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Quick Data Lessons: Survivorship Bias

At Geckoboard, we’re on a mission to help people use data more simply and effectively. We’ve put together a series of quick lessons to help you spot fallacies in data or call out dodgy visualizations so you can use data with confidence and make better decisions both in work and in life.

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All too often we see companies basing their strategies off what another company has done or off of one strategy that worked for them one time. Think about how many headlines you see that read something like “How StartupX grew 500% with this one email strategy.”

What you don’t see, however, is how many other companies tried that same exact email strategy and didn’t see any success. If anything, they lost money because they spent so much time on it with no results. Similarly, if you’re making a decision based on one strategy that worked one time for you but failed ten others, you’re making a decision based only on what survived and are ignoring data from failed attempts.

Turns out, we’re all comparing ourselves to each other and making important decisions using incomplete data. We’re only collecting information on those “worth writing about.”

This is called Survivorship Bias: the act of drawing conclusions from an incomplete set of data because that data has ‘survived’ some selection criteria.

Josh Pigford and the Baremetrics team did an excellent job illustrating this with “Most startups are not crushing it.” Josh wrote, “Ask any startup founder how things are going and they’ll tell you it’s ‘going great’. They’ll talk about some new feature they’re rolling out, or a new round of funding. Or maybe they’ll mention how much user growth they’ve had or that they just got covered in TechCrunch. All signs will point to ‘crushing it’.”

When Baremetrics analyzed their Live SaaS Benchmarks, they found that the average startup is making $19,000/month with 12 people on their team. And that every single year, most of those businesses are losing all of their customers. Yikes. That’s not exactly “crushing it.”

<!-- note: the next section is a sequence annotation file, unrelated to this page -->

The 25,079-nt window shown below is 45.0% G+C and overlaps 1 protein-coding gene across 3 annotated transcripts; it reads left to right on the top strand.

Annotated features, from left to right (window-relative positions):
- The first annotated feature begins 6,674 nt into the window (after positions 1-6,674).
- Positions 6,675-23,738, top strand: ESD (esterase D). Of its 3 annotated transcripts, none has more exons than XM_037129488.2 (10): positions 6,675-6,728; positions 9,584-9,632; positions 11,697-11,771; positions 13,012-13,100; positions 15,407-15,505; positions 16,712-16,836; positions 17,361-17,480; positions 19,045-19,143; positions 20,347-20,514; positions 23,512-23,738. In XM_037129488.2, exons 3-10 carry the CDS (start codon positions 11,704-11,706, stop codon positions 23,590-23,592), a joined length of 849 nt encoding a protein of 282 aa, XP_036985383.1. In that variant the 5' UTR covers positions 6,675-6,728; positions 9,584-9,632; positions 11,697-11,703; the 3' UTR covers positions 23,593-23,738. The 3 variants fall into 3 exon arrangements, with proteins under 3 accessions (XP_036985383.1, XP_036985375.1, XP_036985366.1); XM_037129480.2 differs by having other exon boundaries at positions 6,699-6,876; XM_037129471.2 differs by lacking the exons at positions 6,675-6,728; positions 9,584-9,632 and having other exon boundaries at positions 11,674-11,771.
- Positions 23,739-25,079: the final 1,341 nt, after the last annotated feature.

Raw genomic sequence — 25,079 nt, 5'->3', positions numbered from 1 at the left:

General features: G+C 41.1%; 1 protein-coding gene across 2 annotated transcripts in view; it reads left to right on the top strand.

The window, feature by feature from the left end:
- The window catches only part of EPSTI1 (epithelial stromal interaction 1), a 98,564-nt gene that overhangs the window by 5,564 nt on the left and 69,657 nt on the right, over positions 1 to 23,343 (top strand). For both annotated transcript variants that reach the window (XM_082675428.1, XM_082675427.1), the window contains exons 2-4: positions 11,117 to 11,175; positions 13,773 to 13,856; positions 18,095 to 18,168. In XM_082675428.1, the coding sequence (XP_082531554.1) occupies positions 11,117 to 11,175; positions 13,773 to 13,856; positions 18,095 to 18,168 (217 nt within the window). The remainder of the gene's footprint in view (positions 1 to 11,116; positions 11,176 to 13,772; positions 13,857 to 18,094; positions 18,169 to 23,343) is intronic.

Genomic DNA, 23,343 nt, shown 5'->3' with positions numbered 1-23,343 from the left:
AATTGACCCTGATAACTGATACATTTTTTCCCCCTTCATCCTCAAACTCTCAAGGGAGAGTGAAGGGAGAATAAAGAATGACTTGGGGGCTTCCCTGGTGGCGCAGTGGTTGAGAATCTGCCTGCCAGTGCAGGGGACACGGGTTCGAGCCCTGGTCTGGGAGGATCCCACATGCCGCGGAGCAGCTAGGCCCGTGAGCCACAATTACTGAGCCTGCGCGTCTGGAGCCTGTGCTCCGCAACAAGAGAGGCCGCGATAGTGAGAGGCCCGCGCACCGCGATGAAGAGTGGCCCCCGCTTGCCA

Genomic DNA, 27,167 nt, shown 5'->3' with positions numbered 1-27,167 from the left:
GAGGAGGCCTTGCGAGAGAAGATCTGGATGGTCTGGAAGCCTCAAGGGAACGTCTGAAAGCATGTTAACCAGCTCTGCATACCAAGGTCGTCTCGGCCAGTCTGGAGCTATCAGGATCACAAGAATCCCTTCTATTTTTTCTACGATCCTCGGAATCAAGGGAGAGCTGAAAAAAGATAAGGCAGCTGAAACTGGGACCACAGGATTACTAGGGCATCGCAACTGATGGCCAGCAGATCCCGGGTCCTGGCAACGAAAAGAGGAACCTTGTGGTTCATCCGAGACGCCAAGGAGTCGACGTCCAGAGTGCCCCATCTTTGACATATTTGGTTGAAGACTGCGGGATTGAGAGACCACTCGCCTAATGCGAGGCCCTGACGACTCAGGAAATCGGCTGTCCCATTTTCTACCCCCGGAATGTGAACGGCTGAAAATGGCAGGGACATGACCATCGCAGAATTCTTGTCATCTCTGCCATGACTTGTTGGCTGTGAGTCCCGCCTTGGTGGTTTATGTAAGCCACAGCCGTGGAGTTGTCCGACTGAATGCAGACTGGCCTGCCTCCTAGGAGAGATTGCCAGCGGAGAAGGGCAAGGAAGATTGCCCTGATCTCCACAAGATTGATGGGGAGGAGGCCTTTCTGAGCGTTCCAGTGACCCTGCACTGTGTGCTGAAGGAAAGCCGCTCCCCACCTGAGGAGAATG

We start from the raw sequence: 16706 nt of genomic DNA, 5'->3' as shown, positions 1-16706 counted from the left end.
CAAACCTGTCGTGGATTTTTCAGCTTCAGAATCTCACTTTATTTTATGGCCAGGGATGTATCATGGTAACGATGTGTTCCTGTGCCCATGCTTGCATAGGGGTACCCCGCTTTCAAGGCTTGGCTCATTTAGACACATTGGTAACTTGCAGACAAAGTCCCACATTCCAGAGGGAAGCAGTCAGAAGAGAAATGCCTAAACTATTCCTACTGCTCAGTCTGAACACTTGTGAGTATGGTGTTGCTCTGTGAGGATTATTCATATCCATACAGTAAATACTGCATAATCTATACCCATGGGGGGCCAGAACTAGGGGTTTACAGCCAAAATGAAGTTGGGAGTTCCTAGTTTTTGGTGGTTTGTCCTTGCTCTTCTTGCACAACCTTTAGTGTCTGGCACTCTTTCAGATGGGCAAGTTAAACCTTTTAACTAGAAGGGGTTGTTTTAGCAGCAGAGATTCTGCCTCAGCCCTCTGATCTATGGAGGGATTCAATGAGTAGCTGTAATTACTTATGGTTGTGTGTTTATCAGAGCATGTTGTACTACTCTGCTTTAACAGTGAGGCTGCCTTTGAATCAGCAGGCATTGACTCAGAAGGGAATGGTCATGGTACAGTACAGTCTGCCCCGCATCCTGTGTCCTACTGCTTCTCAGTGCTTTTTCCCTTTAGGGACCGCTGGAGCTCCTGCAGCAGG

We need to be careful here too. Even Baremetrics’ data is only telling a part of a version of a story. They’ve only analyzed the metrics that survived their way into their platform.

The best thing you can do is make decisions for your business based on a complete picture of how your company is performing and how your customers are interacting with it. Let’s take a better look at what exactly Survivorship Bias is and how it could be impacting your business.

Survivorship Bias in history

When analyzing data, it’s important to ask yourself what data you don’t have. Sometimes the full picture is obscured because the data you do have has survived a selection of some sort. To illustrate, here’s a quick history lesson.

In World War II, a team was asked where the best place was to fit armor to a plane. The planes that came back from battle had bullet holes everywhere except the engine and cockpit. Counterintuitively, the team decided it was best to fit the armor where the data was showing there were fewer bullet holes.

They realized the odds of any part of the aircraft being hit were more or less constant. The reason they were seeing fewer aircraft with engine and cockpit damage was that those planes hadn’t survived. For more on the subject, I encourage you to read this excerpt from How Not To Be Wrong by Jordan Ellenberg.

When making a decision, make sure to consider whether the data you’re analyzing has survived anything and if there is any data potentially missing that should be considered.

How to avoid Survivorship Bias in your business

It’s your job to be aware of potential Survivorship Bias and how it could impact your business decisions. When conducting competitive analysis, know that you don’t have all of the data behind each competitor. And there were likely past competitors who haven’t survived! Try learning about those and what caused them to fail.

When conducting market analysis, gather all relevant data points on your customer market and include them all in your data analysis.

The same stands true for when you’re communicating with your team as a leader. To empower them to make the best decisions for your business, they need a complete picture of how your business is performing and the actions of your customers. Don’t only include the data that survived your selection process.

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